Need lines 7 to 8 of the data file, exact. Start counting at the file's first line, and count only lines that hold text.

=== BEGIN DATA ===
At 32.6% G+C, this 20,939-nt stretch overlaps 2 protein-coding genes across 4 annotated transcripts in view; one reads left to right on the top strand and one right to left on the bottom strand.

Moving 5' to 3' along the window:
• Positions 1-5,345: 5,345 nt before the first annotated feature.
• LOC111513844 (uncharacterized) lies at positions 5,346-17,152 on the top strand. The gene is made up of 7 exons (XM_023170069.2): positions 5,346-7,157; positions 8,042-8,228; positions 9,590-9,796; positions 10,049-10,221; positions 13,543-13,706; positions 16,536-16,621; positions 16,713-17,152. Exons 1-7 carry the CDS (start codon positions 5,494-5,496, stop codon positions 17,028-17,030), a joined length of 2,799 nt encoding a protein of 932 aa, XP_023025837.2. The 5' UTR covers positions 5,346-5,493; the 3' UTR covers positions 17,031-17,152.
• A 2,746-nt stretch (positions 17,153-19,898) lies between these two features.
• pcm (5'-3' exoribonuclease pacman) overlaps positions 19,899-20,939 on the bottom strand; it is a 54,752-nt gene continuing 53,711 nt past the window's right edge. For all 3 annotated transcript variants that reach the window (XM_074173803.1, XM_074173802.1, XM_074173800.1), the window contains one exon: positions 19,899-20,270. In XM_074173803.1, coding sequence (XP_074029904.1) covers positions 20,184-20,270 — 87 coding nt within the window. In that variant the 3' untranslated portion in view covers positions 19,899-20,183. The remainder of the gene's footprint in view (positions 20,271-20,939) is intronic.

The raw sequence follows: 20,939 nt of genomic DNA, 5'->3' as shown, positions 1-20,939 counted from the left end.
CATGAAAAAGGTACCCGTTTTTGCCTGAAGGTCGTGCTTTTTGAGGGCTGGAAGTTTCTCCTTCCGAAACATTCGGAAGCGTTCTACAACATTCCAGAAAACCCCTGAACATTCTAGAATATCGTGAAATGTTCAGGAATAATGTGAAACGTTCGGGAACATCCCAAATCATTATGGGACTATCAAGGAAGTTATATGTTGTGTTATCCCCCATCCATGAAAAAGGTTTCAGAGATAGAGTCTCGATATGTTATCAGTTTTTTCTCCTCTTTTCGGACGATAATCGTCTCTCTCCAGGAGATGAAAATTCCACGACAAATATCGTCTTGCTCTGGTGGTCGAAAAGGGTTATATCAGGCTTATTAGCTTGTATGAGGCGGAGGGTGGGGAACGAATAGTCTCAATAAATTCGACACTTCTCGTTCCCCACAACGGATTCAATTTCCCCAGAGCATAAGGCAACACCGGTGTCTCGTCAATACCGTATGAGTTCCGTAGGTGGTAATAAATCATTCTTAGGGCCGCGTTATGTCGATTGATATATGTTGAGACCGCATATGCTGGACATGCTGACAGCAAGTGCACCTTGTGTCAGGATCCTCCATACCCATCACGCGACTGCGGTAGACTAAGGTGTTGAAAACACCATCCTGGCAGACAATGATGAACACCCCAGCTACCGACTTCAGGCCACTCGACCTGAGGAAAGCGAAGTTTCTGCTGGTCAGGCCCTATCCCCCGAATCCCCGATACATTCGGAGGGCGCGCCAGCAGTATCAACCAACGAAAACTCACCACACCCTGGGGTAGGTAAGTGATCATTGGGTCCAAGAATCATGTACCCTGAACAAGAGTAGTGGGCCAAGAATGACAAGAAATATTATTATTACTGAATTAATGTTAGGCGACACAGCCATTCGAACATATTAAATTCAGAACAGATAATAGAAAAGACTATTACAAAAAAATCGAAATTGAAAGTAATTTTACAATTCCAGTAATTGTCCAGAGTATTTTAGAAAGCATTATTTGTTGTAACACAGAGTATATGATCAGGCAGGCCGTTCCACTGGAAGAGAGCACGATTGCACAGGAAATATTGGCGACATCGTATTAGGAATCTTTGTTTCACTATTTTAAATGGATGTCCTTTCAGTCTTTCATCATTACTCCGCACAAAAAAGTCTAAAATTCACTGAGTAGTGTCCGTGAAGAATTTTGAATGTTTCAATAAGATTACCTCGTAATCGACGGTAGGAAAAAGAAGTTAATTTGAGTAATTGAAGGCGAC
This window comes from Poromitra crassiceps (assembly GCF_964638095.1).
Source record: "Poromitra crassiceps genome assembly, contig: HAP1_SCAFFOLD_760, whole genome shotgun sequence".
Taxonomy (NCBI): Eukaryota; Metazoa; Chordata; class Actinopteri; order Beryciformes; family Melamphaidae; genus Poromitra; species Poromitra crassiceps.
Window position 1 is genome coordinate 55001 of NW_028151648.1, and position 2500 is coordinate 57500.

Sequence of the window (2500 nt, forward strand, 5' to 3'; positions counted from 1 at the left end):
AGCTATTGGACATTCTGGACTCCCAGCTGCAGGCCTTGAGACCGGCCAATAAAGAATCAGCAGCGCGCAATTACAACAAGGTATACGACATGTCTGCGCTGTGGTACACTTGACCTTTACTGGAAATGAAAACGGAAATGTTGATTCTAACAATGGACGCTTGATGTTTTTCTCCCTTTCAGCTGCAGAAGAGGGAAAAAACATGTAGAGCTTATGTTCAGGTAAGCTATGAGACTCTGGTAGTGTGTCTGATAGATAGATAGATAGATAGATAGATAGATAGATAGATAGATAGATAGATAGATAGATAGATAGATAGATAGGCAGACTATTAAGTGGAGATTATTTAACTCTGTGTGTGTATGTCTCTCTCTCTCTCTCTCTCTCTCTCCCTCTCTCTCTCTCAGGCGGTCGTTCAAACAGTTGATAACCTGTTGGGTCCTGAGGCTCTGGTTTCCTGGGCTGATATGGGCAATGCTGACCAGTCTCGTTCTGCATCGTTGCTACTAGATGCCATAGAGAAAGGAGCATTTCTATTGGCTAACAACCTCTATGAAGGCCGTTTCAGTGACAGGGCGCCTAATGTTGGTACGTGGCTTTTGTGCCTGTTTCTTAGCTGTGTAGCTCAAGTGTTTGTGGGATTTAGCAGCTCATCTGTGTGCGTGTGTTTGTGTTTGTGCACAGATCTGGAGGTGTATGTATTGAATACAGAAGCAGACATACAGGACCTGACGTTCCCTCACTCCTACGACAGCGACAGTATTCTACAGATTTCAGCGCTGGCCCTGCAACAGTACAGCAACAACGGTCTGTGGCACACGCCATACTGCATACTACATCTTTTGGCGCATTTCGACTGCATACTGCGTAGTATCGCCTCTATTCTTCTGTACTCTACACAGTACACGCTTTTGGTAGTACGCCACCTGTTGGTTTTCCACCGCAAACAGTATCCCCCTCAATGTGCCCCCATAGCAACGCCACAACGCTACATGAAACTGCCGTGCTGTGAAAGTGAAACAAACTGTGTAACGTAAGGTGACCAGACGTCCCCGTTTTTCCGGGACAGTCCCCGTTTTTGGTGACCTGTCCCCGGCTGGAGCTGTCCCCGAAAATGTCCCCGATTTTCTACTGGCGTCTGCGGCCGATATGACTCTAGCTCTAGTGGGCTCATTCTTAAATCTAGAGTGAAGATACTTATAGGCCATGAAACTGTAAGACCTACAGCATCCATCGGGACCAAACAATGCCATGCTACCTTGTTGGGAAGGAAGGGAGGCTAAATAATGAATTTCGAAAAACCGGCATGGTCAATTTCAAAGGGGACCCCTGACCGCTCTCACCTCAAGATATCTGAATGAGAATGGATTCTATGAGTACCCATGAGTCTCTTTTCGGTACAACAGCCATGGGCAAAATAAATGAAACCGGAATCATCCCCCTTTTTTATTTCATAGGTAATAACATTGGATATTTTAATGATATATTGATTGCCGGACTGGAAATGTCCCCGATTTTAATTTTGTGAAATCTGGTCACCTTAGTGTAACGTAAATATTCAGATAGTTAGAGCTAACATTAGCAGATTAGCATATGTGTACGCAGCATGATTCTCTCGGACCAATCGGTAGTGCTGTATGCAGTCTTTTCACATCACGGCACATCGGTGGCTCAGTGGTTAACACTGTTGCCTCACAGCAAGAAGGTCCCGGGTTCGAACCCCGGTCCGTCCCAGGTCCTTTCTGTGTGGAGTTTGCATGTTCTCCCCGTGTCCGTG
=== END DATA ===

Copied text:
The raw sequence follows: 20,939 nt of genomic DNA, 5'->3' as shown, positions 1-20,939 counted from the left end.
CATGAAAAAGGTACCCGTTTTTGCCTGAAGGTCGTGCTTTTTGAGGGCTGGAAGTTTCTCCTTCCGAAACATTCGGAAGCGTTCTACAACATTCCAGAAAACCCCTGAACATTCTAGAATATCGTGAAATGTTCAGGAATAATGTGAAACGTTCGGGAACATCCCAAATCATTATGGGACTATCAAGGAAGTTATATGTTGTGTTATCCCCCATCCATGAAAAAGGTTTCAGAGATAGAGTCTCGATATGTTATCAGTTTTTTCTCCTCTTTTCGGACGATAATCGTCTCTCTCCAGGAGATGAAAATTCCACGACAAATATCGTCTTGCTCTGGTGGTCGAAAAGGGTTATATCAGGCTTATTAGCTTGTATGAGGCGGAGGGTGGGGAACGAATAGTCTCAATAAATTCGACACTTCTCGTTCCCCACAACGGATTCAATTTCCCCAGAGCATAAGGCAACACCGGTGTCTCGTCAATACCGTATGAGTTCCGTAGGTGGTAATAAATCATTCTTAGGGCCGCGTTATGTCGATTGATATATGTTGAGACCGCATATGCTGGACATGCTGACAGCAAGTGCACCTTGTGTCAGGATCCTCCATACCCATCACGCGACTGCGGTAGACTAAGGTGTTGAAAACACCATCCTGGCAGACAATGATGAACACCCCAGCTACCGACTTCAGGCCACTCGACCTGAGGAAAGCGAAGTTTCTGCTGGTCAGGCCCTATCCCCCGAATCCCCGATACATTCGGAGGGCGCGCCAGCAGTATCAACCAACGAAAACTCACCACACCCTGGGGTAGGTAAGTGATCATTGGGTCCAAGAATCATGTACCCTGAACAAGAGTAGTGGGCCAAGAATGACAAGAAATATTATTATTACTGAATTAATGTTAGGCGACACAGCCATTCGAACATATTAAATTCAGAACAGATAATAGAAAAGACTATTACAAAAAAATCGAAATTGAAAGTAATTTTACAATTCCAGTAATTGTCCAGAGTATTTTAGAAAGCATTATTTGTTGTAACACAGAGTATATGATCAGGCAGGCCGTTCCACTGGAAGAGAGCACGATTGCACAGGAAATATTGGCGACATCGTATTAGGAATCTTTGTTTCACTATTTTAAATGGATGTCCTTTCAGTCTTTCATCATTACTCCGCACAAAAAAGTCTAAAATTCACTGAGTAGTGTCCGTGAAGAATTTTGAATGTTTCAATAAGATTACCTCGTAATCGACGGTAGGAAAAAGAAGTTAATTTGAGTAATTGAAGGCGAC